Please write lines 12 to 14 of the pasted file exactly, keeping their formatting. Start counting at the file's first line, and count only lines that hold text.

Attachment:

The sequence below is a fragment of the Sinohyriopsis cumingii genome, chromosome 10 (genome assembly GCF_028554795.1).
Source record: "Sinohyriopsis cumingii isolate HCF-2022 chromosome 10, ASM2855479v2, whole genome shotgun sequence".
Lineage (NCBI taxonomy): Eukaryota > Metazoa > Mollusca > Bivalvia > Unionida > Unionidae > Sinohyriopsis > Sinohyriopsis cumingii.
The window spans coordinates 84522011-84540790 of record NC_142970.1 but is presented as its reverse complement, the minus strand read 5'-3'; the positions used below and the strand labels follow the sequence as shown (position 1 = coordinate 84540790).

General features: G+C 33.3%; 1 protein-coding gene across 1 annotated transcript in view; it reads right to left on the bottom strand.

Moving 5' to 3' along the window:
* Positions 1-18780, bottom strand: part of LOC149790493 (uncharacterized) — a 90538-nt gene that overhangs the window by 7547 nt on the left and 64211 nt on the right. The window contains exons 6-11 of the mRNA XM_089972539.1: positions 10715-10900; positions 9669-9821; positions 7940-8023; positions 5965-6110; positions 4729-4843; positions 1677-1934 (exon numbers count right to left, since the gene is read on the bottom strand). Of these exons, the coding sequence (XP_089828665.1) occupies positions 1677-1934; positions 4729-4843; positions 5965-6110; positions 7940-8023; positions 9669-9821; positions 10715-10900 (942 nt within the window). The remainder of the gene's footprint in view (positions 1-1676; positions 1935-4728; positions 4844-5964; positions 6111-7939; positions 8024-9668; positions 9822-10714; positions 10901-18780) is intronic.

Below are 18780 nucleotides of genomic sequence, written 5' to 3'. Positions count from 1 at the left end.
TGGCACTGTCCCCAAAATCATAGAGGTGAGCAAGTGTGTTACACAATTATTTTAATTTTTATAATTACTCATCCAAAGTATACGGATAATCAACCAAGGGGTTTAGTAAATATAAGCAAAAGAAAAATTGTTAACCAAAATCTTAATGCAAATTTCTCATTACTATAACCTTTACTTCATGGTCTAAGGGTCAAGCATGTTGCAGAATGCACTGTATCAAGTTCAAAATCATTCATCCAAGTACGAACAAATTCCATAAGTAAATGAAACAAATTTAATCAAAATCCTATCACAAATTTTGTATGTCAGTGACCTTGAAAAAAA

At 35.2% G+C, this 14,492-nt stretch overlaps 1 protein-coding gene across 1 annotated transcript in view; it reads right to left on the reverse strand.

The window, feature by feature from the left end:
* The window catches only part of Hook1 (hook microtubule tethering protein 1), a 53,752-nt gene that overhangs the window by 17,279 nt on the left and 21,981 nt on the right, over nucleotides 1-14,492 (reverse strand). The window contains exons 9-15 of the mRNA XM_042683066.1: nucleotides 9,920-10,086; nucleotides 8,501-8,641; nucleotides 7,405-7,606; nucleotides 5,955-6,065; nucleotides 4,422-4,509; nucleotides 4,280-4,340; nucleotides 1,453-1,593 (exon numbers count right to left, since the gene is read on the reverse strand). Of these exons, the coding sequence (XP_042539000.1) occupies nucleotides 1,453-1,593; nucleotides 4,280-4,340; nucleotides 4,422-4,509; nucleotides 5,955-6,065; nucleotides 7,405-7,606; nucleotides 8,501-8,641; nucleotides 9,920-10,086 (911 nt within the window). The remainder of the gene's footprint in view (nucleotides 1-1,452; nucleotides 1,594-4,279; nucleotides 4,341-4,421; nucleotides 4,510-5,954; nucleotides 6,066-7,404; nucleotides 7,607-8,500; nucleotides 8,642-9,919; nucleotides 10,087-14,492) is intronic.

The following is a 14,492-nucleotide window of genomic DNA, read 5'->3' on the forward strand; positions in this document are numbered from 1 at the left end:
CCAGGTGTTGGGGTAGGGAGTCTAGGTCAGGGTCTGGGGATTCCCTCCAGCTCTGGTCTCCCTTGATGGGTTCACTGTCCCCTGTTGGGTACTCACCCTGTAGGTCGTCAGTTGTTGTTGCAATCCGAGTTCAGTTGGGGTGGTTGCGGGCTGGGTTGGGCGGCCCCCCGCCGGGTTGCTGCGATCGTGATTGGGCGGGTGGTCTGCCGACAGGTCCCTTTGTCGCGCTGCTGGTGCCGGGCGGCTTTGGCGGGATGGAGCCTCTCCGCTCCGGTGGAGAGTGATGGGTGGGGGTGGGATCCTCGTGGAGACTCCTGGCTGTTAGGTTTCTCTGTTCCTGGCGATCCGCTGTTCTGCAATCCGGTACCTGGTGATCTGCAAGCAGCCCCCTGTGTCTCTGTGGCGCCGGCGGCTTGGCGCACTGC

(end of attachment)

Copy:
* The window catches only part of Hook1 (hook microtubule tethering protein 1), a 53,752-nt gene that overhangs the window by 17,279 nt on the left and 21,981 nt on the right, over nucleotides 1-14,492 (reverse strand). The window contains exons 9-15 of the mRNA XM_042683066.1: nucleotides 9,920-10,086; nucleotides 8,501-8,641; nucleotides 7,405-7,606; nucleotides 5,955-6,065; nucleotides 4,422-4,509; nucleotides 4,280-4,340; nucleotides 1,453-1,593 (exon numbers count right to left, since the gene is read on the reverse strand). Of these exons, the coding sequence (XP_042539000.1) occupies nucleotides 1,453-1,593; nucleotides 4,280-4,340; nucleotides 4,422-4,509; nucleotides 5,955-6,065; nucleotides 7,405-7,606; nucleotides 8,501-8,641; nucleotides 9,920-10,086 (911 nt within the window). The remainder of the gene's footprint in view (nucleotides 1-1,452; nucleotides 1,594-4,279; nucleotides 4,341-4,421; nucleotides 4,510-5,954; nucleotides 6,066-7,404; nucleotides 7,607-8,500; nucleotides 8,642-9,919; nucleotides 10,087-14,492) is intronic.

The following is a 14,492-nucleotide window of genomic DNA, read 5'->3' on the forward strand; positions in this document are numbered from 1 at the left end:
CCAGGTGTTGGGGTAGGGAGTCTAGGTCAGGGTCTGGGGATTCCCTCCAGCTCTGGTCTCCCTTGATGGGTTCACTGTCCCCTGTTGGGTACTCACCCTGTAGGTCGTCAGTTGTTGTTGCAATCCGAGTTCAGTTGGGGTGGTTGCGGGCTGGGTTGGGCGGCCCCCCGCCGGGTTGCTGCGATCGTGATTGGGCGGGTGGTCTGCCGACAGGTCCCTTTGTCGCGCTGCTGGTGCCGGGCGGCTTTGGCGGGATGGAGCCTCTCCGCTCCGGTGGAGAGTGATGGGTGGGGGTGGGATCCTCGTGGAGACTCCTGGCTGTTAGGTTTCTCTGTTCCTGGCGATCCGCTGTTCTGCAATCCGGTACCTGGTGATCTGCAAGCAGCCCCCTGTGTCTCTGTGGCGCCGGCGGCTTGGCGCACTGC